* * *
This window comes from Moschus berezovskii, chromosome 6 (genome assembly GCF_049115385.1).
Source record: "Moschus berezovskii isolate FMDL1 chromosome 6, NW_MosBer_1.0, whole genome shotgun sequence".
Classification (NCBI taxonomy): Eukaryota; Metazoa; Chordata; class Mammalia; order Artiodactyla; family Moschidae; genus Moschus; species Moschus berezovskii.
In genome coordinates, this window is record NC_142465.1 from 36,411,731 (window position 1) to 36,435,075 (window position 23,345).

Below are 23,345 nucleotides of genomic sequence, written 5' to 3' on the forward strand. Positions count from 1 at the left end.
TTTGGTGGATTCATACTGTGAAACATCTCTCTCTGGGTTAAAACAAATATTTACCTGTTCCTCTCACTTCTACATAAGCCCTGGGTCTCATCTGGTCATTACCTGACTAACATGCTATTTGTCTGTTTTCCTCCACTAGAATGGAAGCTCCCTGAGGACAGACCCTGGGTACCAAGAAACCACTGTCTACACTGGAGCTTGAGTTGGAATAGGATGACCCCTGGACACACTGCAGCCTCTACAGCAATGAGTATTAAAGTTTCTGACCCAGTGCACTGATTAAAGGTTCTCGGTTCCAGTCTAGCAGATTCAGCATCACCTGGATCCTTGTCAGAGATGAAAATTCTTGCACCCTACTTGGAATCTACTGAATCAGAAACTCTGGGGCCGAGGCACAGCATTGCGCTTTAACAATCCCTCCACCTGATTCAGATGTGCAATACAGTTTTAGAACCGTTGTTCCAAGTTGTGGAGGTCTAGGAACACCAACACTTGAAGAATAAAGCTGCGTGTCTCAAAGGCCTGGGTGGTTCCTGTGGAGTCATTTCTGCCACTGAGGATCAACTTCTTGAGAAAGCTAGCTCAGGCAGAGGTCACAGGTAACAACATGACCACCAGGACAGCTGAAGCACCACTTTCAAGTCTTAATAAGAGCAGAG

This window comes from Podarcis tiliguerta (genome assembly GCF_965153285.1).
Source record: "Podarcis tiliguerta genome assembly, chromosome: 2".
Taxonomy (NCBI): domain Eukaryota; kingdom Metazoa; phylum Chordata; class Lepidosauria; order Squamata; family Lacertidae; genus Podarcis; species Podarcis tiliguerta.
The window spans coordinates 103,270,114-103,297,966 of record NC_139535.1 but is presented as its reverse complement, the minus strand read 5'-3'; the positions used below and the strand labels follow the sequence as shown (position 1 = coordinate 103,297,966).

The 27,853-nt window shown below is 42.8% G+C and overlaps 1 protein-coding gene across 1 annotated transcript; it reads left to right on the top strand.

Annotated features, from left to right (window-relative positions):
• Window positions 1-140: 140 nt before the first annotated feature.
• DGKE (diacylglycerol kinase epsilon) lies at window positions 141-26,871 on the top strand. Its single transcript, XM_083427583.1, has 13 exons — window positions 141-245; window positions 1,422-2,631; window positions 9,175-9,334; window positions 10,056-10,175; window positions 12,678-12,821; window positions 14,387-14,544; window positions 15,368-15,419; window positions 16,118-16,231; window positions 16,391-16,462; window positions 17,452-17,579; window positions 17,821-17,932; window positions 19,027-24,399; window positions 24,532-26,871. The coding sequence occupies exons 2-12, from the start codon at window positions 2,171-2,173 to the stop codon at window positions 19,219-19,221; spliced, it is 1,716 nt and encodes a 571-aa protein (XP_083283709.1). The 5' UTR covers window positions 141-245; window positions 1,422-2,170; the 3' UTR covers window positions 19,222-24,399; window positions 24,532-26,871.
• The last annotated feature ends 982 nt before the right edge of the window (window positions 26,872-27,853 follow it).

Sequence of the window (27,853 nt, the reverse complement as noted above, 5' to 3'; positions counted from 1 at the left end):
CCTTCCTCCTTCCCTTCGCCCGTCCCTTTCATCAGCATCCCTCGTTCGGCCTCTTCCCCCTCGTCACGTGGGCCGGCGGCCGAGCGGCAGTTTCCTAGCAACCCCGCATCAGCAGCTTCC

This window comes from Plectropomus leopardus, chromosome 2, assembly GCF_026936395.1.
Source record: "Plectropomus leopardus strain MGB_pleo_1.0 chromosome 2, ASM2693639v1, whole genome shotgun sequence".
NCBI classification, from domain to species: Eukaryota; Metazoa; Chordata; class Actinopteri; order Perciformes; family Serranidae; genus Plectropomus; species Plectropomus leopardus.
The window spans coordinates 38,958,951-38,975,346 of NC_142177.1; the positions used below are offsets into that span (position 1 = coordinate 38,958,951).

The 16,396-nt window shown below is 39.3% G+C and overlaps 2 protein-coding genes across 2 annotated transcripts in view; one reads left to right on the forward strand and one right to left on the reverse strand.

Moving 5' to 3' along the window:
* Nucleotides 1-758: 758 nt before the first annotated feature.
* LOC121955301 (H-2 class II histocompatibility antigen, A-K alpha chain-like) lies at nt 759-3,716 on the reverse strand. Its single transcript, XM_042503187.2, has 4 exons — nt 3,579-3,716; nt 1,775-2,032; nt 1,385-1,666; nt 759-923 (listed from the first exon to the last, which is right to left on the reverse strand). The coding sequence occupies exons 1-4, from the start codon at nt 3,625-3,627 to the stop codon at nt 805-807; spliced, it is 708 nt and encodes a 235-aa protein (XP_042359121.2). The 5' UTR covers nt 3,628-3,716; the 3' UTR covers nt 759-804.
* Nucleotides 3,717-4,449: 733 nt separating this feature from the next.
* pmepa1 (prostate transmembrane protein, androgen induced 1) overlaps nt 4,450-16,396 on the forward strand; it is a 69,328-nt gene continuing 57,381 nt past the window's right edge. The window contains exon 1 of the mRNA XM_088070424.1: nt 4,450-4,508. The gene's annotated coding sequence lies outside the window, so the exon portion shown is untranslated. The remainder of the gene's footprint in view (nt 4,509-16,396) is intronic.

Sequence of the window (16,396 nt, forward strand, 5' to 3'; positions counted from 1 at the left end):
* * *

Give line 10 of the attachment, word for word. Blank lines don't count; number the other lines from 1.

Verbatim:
The window spans coordinates 103,270,114-103,297,966 of record NC_139535.1 but is presented as its reverse complement, the minus strand read 5'-3'; the positions used below and the strand labels follow the sequence as shown (position 1 = coordinate 103,297,966).